ANGAIR (Anglesea, Aireys Inlet Society for the Preservation of Flora and Fauna) is dedicated to protecting our indigenous flora and fauna, and to maintaining the natural beauty of Anglesea and Aireys Inlet and their local environments. It was established in 1969 through the influence of a local resident Mrs Edith Lawn. Read more about our achievements over the last 50 years.
We hope you enjoy your visit to the ANGAIR website and will consider joining our Society. If you are interested in the environment, want to learn more about the flora and fauna found in it, and wish to conserve it for future generations, there are lots of different ways you can get involved.
The Annual General Meeting in March welcomed four new committee members: Ian Coles joins the executive as Vice-President and Sammy Bodycomb, Liz Fenwick and Jill Pollock join the committee.
How many people would expect to find enough plants on a roadside verge to be able to record a plant list of 30 species? ( ANGAIR members excepted of course.)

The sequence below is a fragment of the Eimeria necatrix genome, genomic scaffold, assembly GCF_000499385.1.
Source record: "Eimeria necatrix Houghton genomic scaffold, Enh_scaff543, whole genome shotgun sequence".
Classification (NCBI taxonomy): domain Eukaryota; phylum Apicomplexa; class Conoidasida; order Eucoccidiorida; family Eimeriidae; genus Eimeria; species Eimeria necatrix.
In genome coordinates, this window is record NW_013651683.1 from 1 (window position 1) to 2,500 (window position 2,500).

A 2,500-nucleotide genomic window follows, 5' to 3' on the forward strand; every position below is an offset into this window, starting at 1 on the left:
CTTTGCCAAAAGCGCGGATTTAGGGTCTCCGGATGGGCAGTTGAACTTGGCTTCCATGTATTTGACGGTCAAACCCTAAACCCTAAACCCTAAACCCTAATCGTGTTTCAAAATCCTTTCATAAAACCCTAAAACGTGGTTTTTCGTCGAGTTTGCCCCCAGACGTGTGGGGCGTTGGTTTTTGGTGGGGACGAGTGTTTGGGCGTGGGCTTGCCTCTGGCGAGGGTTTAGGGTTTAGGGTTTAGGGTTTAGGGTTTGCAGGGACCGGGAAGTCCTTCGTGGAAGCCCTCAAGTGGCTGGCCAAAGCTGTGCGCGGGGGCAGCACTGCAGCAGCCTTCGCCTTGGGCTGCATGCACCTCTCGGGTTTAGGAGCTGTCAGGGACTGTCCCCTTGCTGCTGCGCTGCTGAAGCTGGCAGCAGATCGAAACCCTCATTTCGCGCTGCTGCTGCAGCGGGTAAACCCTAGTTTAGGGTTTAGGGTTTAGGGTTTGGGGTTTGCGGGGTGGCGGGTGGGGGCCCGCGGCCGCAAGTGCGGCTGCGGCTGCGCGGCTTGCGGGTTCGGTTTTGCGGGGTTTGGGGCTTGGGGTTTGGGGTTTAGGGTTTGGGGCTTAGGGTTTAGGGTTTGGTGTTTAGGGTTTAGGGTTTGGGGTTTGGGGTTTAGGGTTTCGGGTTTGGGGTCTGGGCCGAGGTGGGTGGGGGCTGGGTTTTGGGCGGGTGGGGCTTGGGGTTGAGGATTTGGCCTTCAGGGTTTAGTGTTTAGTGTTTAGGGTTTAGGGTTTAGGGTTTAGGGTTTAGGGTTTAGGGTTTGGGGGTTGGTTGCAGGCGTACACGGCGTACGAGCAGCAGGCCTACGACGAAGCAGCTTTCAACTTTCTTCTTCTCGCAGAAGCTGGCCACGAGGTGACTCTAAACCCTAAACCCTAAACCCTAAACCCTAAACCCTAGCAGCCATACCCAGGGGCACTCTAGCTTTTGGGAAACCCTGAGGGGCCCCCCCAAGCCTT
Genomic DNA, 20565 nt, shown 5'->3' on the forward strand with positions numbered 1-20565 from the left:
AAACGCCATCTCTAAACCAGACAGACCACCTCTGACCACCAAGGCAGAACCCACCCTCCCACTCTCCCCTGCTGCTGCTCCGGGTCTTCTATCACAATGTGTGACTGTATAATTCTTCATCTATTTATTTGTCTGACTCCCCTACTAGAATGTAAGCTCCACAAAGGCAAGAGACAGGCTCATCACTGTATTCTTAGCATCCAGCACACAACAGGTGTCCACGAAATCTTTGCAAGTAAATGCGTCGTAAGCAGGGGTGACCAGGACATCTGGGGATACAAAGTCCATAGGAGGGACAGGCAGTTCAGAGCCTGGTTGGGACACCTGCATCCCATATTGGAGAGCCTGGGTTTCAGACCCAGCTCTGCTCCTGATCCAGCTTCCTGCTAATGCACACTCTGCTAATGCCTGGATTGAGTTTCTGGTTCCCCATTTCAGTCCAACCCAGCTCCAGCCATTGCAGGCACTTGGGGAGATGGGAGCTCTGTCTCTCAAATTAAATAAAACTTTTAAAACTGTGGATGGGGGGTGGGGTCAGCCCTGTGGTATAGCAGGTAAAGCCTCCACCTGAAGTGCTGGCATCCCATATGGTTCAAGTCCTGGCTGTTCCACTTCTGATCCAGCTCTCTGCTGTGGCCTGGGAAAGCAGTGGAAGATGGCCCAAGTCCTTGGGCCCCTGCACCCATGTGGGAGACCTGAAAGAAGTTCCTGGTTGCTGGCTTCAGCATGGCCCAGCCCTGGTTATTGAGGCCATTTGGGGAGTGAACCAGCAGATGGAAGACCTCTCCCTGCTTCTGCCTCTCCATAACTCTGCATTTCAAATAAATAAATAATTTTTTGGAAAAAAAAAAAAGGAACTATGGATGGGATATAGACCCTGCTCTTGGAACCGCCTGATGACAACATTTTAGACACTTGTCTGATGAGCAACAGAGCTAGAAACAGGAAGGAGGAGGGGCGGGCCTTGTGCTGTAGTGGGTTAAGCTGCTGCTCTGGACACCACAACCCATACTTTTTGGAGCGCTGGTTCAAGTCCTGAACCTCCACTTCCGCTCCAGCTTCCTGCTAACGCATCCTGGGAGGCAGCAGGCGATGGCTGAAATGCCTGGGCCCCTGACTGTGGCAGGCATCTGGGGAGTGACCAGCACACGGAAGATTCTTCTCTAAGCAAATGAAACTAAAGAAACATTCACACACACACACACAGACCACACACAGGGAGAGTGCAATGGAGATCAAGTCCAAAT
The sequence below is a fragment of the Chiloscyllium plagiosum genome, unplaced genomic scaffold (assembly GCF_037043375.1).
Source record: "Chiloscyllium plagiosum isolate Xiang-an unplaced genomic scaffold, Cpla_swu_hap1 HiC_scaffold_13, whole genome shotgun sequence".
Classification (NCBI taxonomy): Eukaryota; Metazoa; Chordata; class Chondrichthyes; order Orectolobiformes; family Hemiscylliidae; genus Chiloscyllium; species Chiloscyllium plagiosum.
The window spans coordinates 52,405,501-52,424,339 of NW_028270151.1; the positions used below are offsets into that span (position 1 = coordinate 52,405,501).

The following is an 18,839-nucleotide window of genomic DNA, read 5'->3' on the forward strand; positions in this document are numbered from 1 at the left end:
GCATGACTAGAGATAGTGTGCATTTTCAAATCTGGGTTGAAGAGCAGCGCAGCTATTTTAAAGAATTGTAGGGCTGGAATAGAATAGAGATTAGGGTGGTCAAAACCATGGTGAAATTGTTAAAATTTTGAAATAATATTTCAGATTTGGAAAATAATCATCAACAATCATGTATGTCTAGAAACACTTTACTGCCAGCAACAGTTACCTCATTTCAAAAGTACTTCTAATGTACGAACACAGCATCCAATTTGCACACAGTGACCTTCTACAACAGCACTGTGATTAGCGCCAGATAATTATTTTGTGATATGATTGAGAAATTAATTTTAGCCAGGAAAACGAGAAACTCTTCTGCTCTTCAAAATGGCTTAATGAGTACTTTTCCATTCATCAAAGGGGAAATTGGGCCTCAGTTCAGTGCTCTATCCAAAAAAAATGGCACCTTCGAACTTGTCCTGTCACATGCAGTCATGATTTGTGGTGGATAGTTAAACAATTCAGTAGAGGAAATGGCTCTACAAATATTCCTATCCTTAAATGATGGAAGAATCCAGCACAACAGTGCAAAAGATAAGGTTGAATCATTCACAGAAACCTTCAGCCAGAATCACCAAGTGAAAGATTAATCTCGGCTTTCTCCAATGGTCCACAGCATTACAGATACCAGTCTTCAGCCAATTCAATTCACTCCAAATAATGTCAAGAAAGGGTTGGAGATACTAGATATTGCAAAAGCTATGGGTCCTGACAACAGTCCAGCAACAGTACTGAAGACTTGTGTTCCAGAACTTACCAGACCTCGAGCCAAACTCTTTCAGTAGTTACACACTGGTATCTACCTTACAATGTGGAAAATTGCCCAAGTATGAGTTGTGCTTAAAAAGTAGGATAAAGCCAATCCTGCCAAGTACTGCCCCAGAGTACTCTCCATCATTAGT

We have all enjoyed looking at gorgeous photographs of chicks craning their beaks from the nest as a parent returns with food, and marvelled at the construction of a well camouflaged nest or the colour of eggs revealed in close up.
In an earlier article in this series, I wrote about small parcels of Crown land being ‘left over’ along rivers and streams, after the surrounding area had been taken up. The same thing happens along roads too, and there is an example on the Great Ocean Road at Aireys Inlet.
There were seven birdwatchers at our March walk in Coogoorah Park. The morning was pleasantly sunny and we had a good start with the usual suspects around the car park and back towards to road. We had seen 23 species before we entered the boardwalk area.
There are a number of wonderful local Friends Groups that provide ANGAIR members and the community with opportunities for involvement.